N Charles Street & E Centre Street (Street View)
GPS: 39° 17′ 48.41″ N 76° 36′ 56.33″ W
Edward Berge was one of Baltimore’s prominent sculptors. An attendee of the William Rinehart School of Sculpture, Berge continued his education in Paris under Auguste Rodin. He created numerous monuments throughout the city and generally works in a realist style. He is, however, most well known for his carefree and playful garden figures. The original Sea Urchin, now located at Johns Hopkins University, was created by Berge in 1924, and installed at Mount Vernon Place in a fountain in front of the Washington Monument.
For over thirty years it stood in the south park, until 1961, when is was moved to Johns Hopkins University’s Homewood campus and replaced with an enlarged version. Frederick Huber wished to memorialize the local sculptor by having a larger more monumental Sea Urchin cast, one that would fit in better with its grand surroundings. Chosen to execute the reproduction was Edward’s son, Henry Berge.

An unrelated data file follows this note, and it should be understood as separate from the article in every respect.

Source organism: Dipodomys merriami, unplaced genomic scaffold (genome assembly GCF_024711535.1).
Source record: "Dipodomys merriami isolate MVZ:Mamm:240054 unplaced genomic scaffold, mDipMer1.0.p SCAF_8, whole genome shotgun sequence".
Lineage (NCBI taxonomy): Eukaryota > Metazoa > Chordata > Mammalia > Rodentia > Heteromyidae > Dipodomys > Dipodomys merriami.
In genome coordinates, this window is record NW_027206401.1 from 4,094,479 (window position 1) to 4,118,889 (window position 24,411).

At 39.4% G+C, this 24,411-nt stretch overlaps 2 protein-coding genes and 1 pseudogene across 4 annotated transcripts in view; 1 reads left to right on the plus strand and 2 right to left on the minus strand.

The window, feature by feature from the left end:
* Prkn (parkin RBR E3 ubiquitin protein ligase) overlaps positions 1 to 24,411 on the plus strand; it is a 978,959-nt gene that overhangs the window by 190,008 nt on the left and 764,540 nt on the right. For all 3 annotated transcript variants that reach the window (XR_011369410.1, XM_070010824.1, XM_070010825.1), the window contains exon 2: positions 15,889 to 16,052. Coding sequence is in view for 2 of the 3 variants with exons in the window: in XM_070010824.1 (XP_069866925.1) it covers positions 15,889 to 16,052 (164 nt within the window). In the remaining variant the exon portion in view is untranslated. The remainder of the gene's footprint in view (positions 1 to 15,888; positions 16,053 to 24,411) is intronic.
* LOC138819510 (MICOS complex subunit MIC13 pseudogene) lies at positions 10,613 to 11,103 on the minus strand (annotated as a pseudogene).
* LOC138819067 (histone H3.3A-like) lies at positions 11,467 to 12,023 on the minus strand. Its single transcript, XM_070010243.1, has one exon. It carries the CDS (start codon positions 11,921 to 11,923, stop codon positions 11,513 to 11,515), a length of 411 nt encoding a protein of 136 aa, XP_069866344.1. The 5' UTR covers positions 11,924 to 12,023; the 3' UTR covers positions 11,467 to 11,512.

The enlarged Sea Urchin was the subject of consistent vandalism for years after its installation. On various occasions the statue was moved during the night, only to be found in some strange area of the city the following day. Sometimes the memorial would be dressed in people’s clothing, confronting residents and tourists with a ghostly air. Eventually the pranks ended and the Urchin was granted the peace it deserved. The sculpture resides in Charm City’s oldest wishing well, standing guard over the town’s hopes and dreams.
- Marquis de Lafayette
- Washington Monument
- George Peabody
- Severn Teackle Wallis
- Roger Taney
- John Eager Howard
- Military Courage Statue